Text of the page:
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The façade of the Duomo church                                                      Dad in front of the church

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Mom in the square                                                                                       The inside of the dome

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View from partway up the bell tower

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Me inside the bell tower                                                            Mom and me on top of the bell tower. That’s the Duomo in the background

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Dad taking pictures from the top of the bell tower                                      View

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Marble in the Cathedral museum                       Touching this hog at the Haymarket is luckey, hence all the other people also touching it

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Pitti gardens                                                                                                  Me in the gardens

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The Grotto                                                                                                      View of the Duomo, from the bell tower


“Everything about Florence seems to be colored with a mild violet, like diluted wine.”

Vacances Part 4 Clooney and Como

The wonderful thing about traveling by car is the liberty it gives you.  We had no concrete plans for the night; we knew that we had to stop somewhere on the way to Florence since our hotel booking in Florence started the next night.  Glancing over the enormous map we had of Italy, we pinpointed Lake Como as our destination for the night.  We randomly pulled over and found an adorable hotel right on the shore of Lake Como. It’s the unexpected places you find that are the most special.  Now, the most important part of this adventure: we saw George Clooney’s house! We didn’t plan it, but there were a few indicators beforehand.  “I’m pretty sure George Clooney lives somewhere around here,” Mom said as we took a walk in the village. Then we passed a general store with faded posters of George hanging in the windows.  So we knew we were in the right town. Then, we came upon a dock that paralleled a small point with a big house and lots of trees planted around it.  “Now, if I were George Clooney, I would live in that house,” my dad said, pointing at the villa. We circled around to the road side, and the gated entrance to the driveway had signs posted on it saying, in English, “Video Surveillance in use,” so we were pretty sure that was the house. The lady behind the desk at the hotel confirmed our suspicion. So we saw it! Seeing as there was only one restaurant open in the village we were hoping that George would stroll in and join us for dinner, but unfortunately he did not make an appearance.  We enjoyed our fresh fish nevertheless, although I spent the better part of two hours picking the bones out.  Fresh fish is yummy but challenging. Our hotel room had an unbelievable view directly out onto the lake, with the mountains rising up from the opposite shore.  It also had a bide, truly showing that we were indeed in Italy.  One weird thing was the size of the beds.  We were expecting a double and a twin, but the twin was more of a cot and the double could have easily fit five people in it. Anyway, it was a lovely place to stop for the night, so lots of pics!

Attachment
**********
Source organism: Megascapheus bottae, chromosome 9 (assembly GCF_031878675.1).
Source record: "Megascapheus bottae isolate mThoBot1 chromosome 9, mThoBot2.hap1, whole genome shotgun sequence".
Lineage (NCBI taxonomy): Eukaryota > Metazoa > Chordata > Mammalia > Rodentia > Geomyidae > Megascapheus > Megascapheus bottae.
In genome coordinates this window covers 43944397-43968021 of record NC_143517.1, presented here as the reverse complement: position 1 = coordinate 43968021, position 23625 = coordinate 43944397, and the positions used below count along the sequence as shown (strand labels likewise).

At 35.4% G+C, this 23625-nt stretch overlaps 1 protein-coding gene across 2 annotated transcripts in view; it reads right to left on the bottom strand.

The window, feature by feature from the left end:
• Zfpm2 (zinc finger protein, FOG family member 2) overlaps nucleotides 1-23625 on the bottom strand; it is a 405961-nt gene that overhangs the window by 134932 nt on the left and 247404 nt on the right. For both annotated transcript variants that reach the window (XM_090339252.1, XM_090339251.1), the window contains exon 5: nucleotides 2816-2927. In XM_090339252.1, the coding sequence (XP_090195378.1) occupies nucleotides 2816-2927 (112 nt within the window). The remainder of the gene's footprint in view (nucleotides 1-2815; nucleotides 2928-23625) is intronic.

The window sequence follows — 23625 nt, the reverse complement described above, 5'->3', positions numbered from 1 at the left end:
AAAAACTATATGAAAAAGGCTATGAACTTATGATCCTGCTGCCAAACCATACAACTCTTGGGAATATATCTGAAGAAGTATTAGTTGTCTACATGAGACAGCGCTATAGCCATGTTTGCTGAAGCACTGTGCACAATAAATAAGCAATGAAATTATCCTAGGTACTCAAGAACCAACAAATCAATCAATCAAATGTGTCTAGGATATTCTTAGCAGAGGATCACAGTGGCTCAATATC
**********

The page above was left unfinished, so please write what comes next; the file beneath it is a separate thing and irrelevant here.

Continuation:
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Our hotel                                                                                                         Seeing the town

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So many cyclists! Guess Breaking Away was accurate : )

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Looking around

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George’s house!                                                                                            The gates

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No visitors allowed                                                                                       Looking back at the town